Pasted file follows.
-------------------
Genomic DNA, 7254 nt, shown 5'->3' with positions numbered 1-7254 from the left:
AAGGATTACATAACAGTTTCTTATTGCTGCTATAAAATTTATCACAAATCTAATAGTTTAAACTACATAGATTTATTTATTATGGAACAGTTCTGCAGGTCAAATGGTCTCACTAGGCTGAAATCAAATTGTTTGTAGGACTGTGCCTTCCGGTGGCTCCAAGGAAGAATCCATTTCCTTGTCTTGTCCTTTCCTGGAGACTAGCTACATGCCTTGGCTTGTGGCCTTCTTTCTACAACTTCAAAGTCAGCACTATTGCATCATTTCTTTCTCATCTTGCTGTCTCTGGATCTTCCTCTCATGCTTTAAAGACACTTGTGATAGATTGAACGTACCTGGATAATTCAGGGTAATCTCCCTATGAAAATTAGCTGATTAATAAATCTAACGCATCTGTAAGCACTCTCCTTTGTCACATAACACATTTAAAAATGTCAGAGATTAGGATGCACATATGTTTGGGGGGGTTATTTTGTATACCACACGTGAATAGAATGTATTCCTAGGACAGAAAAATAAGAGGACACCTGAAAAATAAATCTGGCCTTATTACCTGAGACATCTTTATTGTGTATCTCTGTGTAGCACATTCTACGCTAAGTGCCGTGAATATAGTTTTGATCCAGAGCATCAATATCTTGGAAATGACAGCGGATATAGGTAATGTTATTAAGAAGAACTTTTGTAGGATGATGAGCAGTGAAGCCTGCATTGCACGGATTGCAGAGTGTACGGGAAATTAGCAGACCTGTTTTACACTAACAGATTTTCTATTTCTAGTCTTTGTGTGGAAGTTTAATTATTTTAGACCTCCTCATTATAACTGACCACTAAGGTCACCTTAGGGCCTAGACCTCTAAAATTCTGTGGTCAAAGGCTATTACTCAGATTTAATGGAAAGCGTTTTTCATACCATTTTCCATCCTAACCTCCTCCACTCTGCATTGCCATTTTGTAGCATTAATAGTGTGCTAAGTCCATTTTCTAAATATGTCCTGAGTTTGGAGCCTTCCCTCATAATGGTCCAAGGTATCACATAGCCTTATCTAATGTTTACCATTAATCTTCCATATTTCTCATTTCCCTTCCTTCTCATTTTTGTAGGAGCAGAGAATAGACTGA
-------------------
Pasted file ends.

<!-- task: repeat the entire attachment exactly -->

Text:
Genomic DNA, 7254 nt, shown 5'->3' with positions numbered 1-7254 from the left:
AAGGATTACATAACAGTTTCTTATTGCTGCTATAAAATTTATCACAAATCTAATAGTTTAAACTACATAGATTTATTTATTATGGAACAGTTCTGCAGGTCAAATGGTCTCACTAGGCTGAAATCAAATTGTTTGTAGGACTGTGCCTTCCGGTGGCTCCAAGGAAGAATCCATTTCCTTGTCTTGTCCTTTCCTGGAGACTAGCTACATGCCTTGGCTTGTGGCCTTCTTTCTACAACTTCAAAGTCAGCACTATTGCATCATTTCTTTCTCATCTTGCTGTCTCTGGATCTTCCTCTCATGCTTTAAAGACACTTGTGATAGATTGAACGTACCTGGATAATTCAGGGTAATCTCCCTATGAAAATTAGCTGATTAATAAATCTAACGCATCTGTAAGCACTCTCCTTTGTCACATAACACATTTAAAAATGTCAGAGATTAGGATGCACATATGTTTGGGGGGGTTATTTTGTATACCACACGTGAATAGAATGTATTCCTAGGACAGAAAAATAAGAGGACACCTGAAAAATAAATCTGGCCTTATTACCTGAGACATCTTTATTGTGTATCTCTGTGTAGCACATTCTACGCTAAGTGCCGTGAATATAGTTTTGATCCAGAGCATCAATATCTTGGAAATGACAGCGGATATAGGTAATGTTATTAAGAAGAACTTTTGTAGGATGATGAGCAGTGAAGCCTGCATTGCACGGATTGCAGAGTGTACGGGAAATTAGCAGACCTGTTTTACACTAACAGATTTTCTATTTCTAGTCTTTGTGTGGAAGTTTAATTATTTTAGACCTCCTCATTATAACTGACCACTAAGGTCACCTTAGGGCCTAGACCTCTAAAATTCTGTGGTCAAAGGCTATTACTCAGATTTAATGGAAAGCGTTTTTCATACCATTTTCCATCCTAACCTCCTCCACTCTGCATTGCCATTTTGTAGCATTAATAGTGTGCTAAGTCCATTTTCTAAATATGTCCTGAGTTTGGAGCCTTCCCTCATAATGGTCCAAGGTATCACATAGCCTTATCTAATGTTTACCATTAATCTTCCATATTTCTCATTTCCCTTCCTTCTCATTTTTGTAGGAGCAGAGAATAGACTGA